Bright shiny colours

What are colours? My view is that they are properties of surfaces in the world around us — albeit complex gerrymanded ones, which can be picked out only by reference to our reactions to them. Blue things are things that evoke a certain distinctive cluster of reactive dispositions in us. Note that that I do not say that they are ones that produce blue sensations in us. I don’t think that experiencing blue involves entertaining a mental version of blueness — a blue quale or phenomenal property.

Where then is the quality of blueness ? It’s not out there in the world. Out there there’s just a surface with a microstructure that reflects certain wavelengths of electromagnetic radiation. And I’ve denied that there is any blue quality in our minds. So where is the blueness of the blue?

My answer is that it is not really anywhere. It’s a property that our minds misrepresent external objects as having. However, it’s a property that corresponds to, and carries information about, something real and important — namely, the affordances of the objects in question. That needs a lot of unpacking and qualification, but the general idea is this. We are tuned up, by biological evolution, cultural evolution, and personal experience, to track worldly properties that it’s useful for us to notice. Such properties afford us opportunities for action in various ways; they have specific affordances. An object’s affordances are reflected in the suite of reactive dispositions its perception triggers in us — the suite of beliefs, expectations, associations, emotions, priming effects, and so on.

Now my suggestion is that the human brain monitors its own reactive dispositions and generates schematic representations of them, which are linked to its representations of the objects that triggered them. The upshot of this is that we experience the world as being metaphorically coloured by our reactions to it. We experience objects as having a distinctive but ineffable significance for us, which is a marker of their affordances. This is what we call their quality or feel. The blueness of blue is a distorted representation of the affordances it presents, represented as a property of the object itself.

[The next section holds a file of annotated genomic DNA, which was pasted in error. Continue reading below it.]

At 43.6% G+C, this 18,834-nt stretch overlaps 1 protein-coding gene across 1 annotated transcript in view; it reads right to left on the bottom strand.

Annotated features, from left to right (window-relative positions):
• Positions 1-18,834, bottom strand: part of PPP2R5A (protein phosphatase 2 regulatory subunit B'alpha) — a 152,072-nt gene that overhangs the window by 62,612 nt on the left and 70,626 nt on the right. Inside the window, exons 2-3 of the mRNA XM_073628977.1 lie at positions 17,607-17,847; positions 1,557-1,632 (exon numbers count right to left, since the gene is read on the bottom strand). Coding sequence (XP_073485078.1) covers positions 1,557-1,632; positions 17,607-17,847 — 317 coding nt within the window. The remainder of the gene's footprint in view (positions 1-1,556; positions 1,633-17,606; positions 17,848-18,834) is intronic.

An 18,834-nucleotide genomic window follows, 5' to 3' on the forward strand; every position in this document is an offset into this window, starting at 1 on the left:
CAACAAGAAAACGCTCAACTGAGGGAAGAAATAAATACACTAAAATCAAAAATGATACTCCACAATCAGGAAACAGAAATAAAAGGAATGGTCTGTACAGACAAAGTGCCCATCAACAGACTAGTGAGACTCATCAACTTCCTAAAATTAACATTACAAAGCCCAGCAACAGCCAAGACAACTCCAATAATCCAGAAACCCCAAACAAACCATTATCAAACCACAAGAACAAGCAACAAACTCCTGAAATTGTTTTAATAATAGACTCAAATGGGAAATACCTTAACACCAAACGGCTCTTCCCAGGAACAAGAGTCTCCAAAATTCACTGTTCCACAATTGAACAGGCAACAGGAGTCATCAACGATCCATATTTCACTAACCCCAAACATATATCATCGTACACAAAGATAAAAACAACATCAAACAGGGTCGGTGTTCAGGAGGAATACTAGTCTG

That’s still very schematic, but a little example may help. Consider shiny, metallic colours, such as silver and gold. These seem to have a distinctive feel to them, and as a child I was very puzzled as to where they fitted into the visible spectrum. But, of course, they are not really different colours. Shiny things are just regularly coloured things whose brightness (and colour if they are very shiny) varies markedly with viewing angle. What gives them their distinctive ‘feel’ is precisely the affordances they present. We expect them to change in a distinctive way as we move in relation to them. The ‘feel’ of metallic colour just is the expectation of this effect.

A postscript: Another illustration of this is afforded by Gregory Thielker’s paintings of scenes though rain-spattered glass. In me, these create a powerful response (‘feel’, if you like). Doubtless, this is in part because they evoke memories of glum hours spent in traffic during rainy commutes. But I think it also reflects the way they trigger strong expectations that the scene will morph and distort in a distinctive way as the water drips or I move my head.

Posted in Tricks of the mind and tagged .